THE THIRD SUNDAY IN THE GREAT FAST is highlighted in the Byzantine Churches by the veneration of the holy cross. We adorn it with flowers, carry it in procession and prostrate ourselves before it. The Fast is preparing us to celebrate the death and resurrection of Christ; halfway through the Fast the cross is venerated to encourage us to persevere in our efforts for this season.

Honoring a cross in any way would seem ridiculous to a first-century citizen of the Roman Empire. Crucifixion was a humiliating disgrace and an extraordinarily painful method of execution reserved for slaves and other non-citizens, people who did not matter in Roman eyes. Yet St Paul found the cross of Christ a source of pride. “God forbid that I should boast except in the cross of our Lord Jesus Christ, by whom the world has been crucified to me, and I to the world” (Galatians 6:14).

The cross had become the sole source of his boasting, knowledge of Christ his sole treasure. “Indeed I also count all things loss for the excellence of the knowledge of Christ Jesus my Lord, for whom I have suffered the loss of all things, and count them as rubbish, that I may gain Christ” (Philippians 3:8).

The Ultimate Sign

For the apostles the cross represented the depth of the mystery of Christ. His passion showed the extent of His love for His people. “Having loved His own who were in the world, He loved them to the end” (John 13:1). It represents the totality of His incarnation. He became man in every way, accepting suffering, abandonment, and a painful death to be one with His creatures who endure such things every day. We can never portray our Savior as a “distant God” – He has shared the totality of humanity with us while remaining one with the Father.

The profundity of His descent in order to share our humanity is expressed in the term kenosis. St Paul uses it in what has become a well-beloved synopsis of the Christian’s faith in the incarnation and its meaning for us. “Let this mind be in you which was also in Christ Jesus, who, being in the form of God, did not consider it robbery to be equal with God, but made Himself of no reputation, taking the form of a bond-servant, and coming in the likeness of men. And being found in appearance as a man, He humbled Himself and became obedient to the point of death, even the death of the cross. 

“Therefore God also has highly exalted Him and given Him the name which is above every name, that at the name of Jesus every knee should bow, of those in heaven, and of those on earth, and of those under the earth, and that every tongue should confess that Jesus Christ is Lord, to the glory of God the Father”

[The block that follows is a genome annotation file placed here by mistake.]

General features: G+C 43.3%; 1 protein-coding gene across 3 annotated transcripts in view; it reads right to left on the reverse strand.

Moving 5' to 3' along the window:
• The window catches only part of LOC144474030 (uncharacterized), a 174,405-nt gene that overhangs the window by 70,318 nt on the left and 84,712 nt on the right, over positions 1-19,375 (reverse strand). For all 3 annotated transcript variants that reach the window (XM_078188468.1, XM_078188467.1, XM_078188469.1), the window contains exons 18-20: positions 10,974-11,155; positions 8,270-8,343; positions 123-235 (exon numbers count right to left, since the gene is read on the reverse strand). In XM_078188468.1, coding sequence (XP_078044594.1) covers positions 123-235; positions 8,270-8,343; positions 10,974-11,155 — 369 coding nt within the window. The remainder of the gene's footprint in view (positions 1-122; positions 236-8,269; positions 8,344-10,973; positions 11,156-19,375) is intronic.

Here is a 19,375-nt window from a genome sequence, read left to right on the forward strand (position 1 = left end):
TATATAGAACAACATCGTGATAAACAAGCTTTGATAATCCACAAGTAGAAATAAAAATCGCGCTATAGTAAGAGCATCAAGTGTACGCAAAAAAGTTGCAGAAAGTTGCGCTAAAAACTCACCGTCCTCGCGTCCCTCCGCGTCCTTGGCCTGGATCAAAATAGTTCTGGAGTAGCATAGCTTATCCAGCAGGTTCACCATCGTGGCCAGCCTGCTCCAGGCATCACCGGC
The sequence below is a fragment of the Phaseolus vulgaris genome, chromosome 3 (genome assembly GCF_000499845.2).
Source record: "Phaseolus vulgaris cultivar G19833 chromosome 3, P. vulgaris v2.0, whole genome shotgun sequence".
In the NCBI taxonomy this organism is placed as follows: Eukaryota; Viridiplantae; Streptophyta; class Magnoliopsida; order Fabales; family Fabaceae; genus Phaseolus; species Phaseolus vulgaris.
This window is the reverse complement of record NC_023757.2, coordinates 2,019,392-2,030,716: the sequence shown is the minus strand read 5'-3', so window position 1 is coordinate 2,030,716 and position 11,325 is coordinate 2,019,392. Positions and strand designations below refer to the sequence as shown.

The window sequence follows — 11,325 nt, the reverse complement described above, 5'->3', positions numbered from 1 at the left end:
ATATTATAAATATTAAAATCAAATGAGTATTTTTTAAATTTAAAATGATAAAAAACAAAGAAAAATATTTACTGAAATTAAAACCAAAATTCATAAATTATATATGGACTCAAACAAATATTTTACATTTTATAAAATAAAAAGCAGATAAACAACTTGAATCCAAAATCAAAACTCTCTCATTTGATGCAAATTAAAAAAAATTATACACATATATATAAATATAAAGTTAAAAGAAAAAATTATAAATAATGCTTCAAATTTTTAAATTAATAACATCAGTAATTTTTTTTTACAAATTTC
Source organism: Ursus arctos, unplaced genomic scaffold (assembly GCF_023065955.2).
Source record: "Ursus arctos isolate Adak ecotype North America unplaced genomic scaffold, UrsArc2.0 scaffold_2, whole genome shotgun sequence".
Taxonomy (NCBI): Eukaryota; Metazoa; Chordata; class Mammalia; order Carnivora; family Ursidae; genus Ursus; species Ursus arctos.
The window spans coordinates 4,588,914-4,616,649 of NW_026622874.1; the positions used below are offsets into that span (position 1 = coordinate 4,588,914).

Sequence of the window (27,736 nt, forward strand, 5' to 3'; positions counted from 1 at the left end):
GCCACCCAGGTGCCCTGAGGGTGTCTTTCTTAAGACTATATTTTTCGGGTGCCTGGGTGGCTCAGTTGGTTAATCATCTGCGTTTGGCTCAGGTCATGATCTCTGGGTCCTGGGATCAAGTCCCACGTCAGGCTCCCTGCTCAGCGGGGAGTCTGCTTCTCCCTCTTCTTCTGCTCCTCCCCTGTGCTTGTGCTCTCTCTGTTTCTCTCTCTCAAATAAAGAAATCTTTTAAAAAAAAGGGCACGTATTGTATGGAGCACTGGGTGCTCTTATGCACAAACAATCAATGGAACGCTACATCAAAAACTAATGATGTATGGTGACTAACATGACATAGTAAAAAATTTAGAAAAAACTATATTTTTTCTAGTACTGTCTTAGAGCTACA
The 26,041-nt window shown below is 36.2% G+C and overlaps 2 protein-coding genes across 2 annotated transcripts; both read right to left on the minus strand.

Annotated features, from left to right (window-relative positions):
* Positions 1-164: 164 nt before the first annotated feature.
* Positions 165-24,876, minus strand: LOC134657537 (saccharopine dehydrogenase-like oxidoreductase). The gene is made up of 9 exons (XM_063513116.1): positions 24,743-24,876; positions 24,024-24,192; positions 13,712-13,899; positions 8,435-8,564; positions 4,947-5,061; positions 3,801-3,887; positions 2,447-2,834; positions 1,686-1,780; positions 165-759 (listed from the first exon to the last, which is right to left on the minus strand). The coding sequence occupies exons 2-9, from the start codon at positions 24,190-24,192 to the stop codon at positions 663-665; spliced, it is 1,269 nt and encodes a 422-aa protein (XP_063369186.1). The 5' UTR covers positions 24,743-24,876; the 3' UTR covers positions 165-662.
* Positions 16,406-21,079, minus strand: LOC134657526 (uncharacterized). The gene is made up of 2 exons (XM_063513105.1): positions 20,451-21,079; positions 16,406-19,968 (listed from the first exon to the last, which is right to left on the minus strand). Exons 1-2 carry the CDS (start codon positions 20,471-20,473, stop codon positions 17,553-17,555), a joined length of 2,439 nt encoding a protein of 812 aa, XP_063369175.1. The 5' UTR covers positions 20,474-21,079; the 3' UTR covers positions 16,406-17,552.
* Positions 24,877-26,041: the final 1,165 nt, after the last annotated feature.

(Philippians 2:5-11).

In this passage St Paul describes the condescension of the Word of God to us. The only-begotten Son and Word of God “made Himself of no reputation” by taking our nature, and then by accepting the degrading death of a convict, the cross.

This self-abasement or kenosis, however, resulted in the resurrection and exaltation of Christ in glory, proclaimed as Lord by “every tongue.

St Paul saw the power of the cross uniting all peoples, even the Jews and Gentiles, separated by the barrier imposed by the Law. By His death Christ “…abolished in His flesh the enmity, that is, the law of commandments contained in ordinances, so as to create in Himself one new man from the two, thus making peace,  and that He might reconcile them both to God in one body through the cross, thereby putting to death the enmity” (Philippians 2:15, 16).

Not only all peoples but all creation was affected by the cross. “… it pleased the Father that in Him all the fullness should dwell, and by Him to reconcile all things to Himself, by Him, whether things on earth or things in heaven, having made peace through the blood of His cross” (Colossians 1:19, 20). Through the cross Christ overcomes all the divisions and separations in creation, bringing everything to the fullness and unity which was designed at the original creation and then lost.

The Sign Rejected

Not everyone had the insight of St Paul concerning the power of the cross “For the message of the cross is foolishness to those who are perishing, but to us who are being saved it is the power of God … For Jews demand a sign, and Greeks seek after wisdom; but we preach Christ crucified, to the Jews a stumbling block and to the Greeks foolishness, but to those who are called, both Jews and Greeks, Christ the power of God and the wisdom of God” (1 Corinthians 1:18, 22-24). 

The idea of God emptying Himself and being crucified appeals to no human logic. The Jews expected the Messiah to be manifested with signs of divine power: “glorious things which have never been,” according to one ancient text in the Dead Sea Scrolls. Some of the signs Jews looked for were the ingathering of all Jews into the land of Israel and an era of world peace in which there would be no hatred, oppression, suffering or disease. They generally saw the picture of the Suffering Servant in Isaiah 53:3-7 as referring to the people of Israel, not to the Messiah.

The philosophically-minded Greeks “seek after wisdom.” There were a host of rival philosophical schools among first-century Greeks: Epicureans, Neo-Platonists, Sophists, Stoics and a host of others, all based on reason and logic. Thus when St Paul spoke about the resurrection in Athens (see Acts 17:16-34) some mocked him, others brushed him off. The Lord was not a philosopher; curiously many Gnostics sought to make Him one, which is why many of their writings (apocryphal gospels) were rejected by the early Church.